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Morgan Stanley, Goldman Make Their Own Direct-Listing Pitches

Lananh Nguyen and Crystal Tse

(Bloomberg) -- Silicon Valley investors are touting direct listings to startups as a way to sidestep Wall Street banks and the IPO process. The biggest investment banks want to make sure they stay in the mix.

Morgan Stanley is organizing an event about direct listings on Oct. 21 in San Francisco, according to people with knowledge of the program. It will take place at the West Coast outpost of the New York Stock Exchange, the people said, asking not to be identified because the information hasn’t been made public. Goldman Sachs Group Inc. held a session on direct listings during its Private Innovative Company Conference in Las Vegas Thursday.

The gatherings follow a closed-door confab of venture capital firms, investors and entrepreneurs on Tuesday, in which organizers promoted the alternative to initial public offerings that wrests power away from banks and avoids a first-day price pop. In one of this year’s highest profile examples, shares of Beyond Meat Inc. surged 163% on their first day of trading after the company’s May IPO. While investors that took shares in the IPO made a big profit, the day-one price surge suggests it was priced below its actual value.

Under a direct listing, a company makes its shares available for trading on a stock exchange without the formalities of a traditional IPO. That means no road show, no underwriter and no offering price, according to a blog post by John Tuttle, NYSE’s vice chairman and chief commercial officer.

“There’s an understanding that capital raising can be decoupled from becoming a public company, and that’s sparking a lot of questions about how and when a company should go public,” NYSE President Stacey Cunningham said in an interview at an equity-market conference in Washington. “A direct listing is a new tool.”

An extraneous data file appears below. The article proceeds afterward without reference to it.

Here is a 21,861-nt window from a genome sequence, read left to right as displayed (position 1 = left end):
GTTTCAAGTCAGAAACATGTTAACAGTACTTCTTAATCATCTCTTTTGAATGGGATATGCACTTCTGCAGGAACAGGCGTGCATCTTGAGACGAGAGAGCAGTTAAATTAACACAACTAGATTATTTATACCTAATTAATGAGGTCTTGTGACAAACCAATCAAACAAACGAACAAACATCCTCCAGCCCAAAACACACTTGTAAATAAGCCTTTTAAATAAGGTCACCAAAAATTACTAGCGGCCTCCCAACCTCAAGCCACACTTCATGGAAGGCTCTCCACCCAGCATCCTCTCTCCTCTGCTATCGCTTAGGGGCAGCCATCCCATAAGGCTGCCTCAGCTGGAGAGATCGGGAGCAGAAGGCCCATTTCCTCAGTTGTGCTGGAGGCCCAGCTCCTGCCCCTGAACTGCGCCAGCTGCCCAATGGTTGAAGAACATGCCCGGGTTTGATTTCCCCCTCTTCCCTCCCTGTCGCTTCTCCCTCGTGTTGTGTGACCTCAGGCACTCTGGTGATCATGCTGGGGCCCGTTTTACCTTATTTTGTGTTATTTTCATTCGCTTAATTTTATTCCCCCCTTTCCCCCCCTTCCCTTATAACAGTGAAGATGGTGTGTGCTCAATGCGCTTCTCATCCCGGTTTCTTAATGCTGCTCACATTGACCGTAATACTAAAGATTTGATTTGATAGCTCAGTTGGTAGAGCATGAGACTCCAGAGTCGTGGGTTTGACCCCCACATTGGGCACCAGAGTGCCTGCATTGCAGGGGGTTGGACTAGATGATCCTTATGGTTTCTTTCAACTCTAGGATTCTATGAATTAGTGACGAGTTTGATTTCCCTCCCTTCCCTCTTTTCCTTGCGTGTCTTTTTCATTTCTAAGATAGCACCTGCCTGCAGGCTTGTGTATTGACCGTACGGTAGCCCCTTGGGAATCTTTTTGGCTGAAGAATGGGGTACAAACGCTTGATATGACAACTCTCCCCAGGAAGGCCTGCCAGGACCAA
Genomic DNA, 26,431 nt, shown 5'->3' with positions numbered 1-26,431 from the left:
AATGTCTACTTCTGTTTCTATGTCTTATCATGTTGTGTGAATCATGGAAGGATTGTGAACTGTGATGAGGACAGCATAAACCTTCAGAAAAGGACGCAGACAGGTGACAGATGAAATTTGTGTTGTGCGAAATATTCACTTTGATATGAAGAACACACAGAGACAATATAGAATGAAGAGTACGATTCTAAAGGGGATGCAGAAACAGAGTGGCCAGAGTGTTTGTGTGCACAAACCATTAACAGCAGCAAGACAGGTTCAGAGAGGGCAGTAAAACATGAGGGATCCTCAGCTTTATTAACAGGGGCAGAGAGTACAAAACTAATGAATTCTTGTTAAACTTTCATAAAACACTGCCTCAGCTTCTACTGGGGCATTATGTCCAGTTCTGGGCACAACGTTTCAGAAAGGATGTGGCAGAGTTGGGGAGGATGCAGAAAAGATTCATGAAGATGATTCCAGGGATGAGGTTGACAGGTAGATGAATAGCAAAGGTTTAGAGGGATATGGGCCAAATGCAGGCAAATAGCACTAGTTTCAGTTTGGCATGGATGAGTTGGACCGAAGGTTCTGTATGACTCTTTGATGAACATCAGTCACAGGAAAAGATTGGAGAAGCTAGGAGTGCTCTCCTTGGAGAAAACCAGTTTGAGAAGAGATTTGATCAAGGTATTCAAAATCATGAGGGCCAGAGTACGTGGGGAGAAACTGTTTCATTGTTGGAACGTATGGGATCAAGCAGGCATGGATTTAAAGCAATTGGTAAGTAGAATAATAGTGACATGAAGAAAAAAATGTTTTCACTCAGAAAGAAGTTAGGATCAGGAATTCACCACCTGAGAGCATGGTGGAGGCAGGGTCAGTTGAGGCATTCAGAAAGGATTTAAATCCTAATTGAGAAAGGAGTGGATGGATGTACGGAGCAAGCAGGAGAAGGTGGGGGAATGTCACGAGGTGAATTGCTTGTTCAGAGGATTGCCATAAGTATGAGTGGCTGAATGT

Representatives for Morgan Stanley and NYSE declined to comment on the Oct. 21 event.

Speakers at the Goldman Sachs conference included Will Connolly, the bank’s head of technology equity capital markets, Spotify Technology SA Chief Financial Officer Barry McCarthy and Greg Rodgers, a partner at Latham & Watkins LLP.

“It was a great event with an interesting blend of founder-led companies matched with some of the best venture-capital investors in the world,” said Jake Siewert, a bank spokesman who moderated the panel.

Some investors and startups are concerned about first-day price surges that often capture headlines, Joe Mecane, head of execution services at Citadel Securities, said Wednesday in Washington.Even as this year featured several flops of high-profile IPOs, first-day pops have generated billions of dollars in gains for investors in U.S. offerings.

Venture capitalists “feel like they’ve gotten shortchanged by the IPO process,” said Mecane, whose firm was the designated market maker on the direct listings of Slack Technologies Inc. and Spotify. The two companies’ chief financial officers will speak at Morgan Stanley conference in San Francisco, one of the people said.

“We are bullish on direct listings,” Colin Stewart, Morgan Stanley’s global head of technology equity capital markets, said in an email. “On the back of Spotify and Slack, we believe every company that is considering going public should be having discussions in the boardroom about the direct listing option.”

Morgan Stanley, this year’s top-ranked underwriter of IPOs globally, worked on those two deals, creating the new role of adviser to the designated market maker. Goldman was also hired as an adviser to both companies. The two banks earned significant fees on the transactions because fewer banks were splitting the fee pool than on a traditional IPO.

“It’s interesting to see people trying different methods of listing,” Hester Peirce, a commissioner at the U.S. Securities and Exchange Commission, said in an interview. “There haven’t really been so many at this point that we have a lot of data, but it’s a trend we’re all watching. I’m watching it for sure.”

The interest in direct listings comes as the IPO outlook is slowing for the rest of the year. Companies interested in selling shares will probably wait for markets to stabilize in 2020, Mecane said.

--With assistance from Liana Baker and Sonali Basak.

To contact the reporters on this story: Lananh Nguyen in New York at lnguyen35@bloomberg.net;Crystal Tse in New York at ctse44@bloomberg.net

To contact the editors responsible for this story: Michael J. Moore at mmoore55@bloomberg.net, Steve Dickson, Dan Reichl

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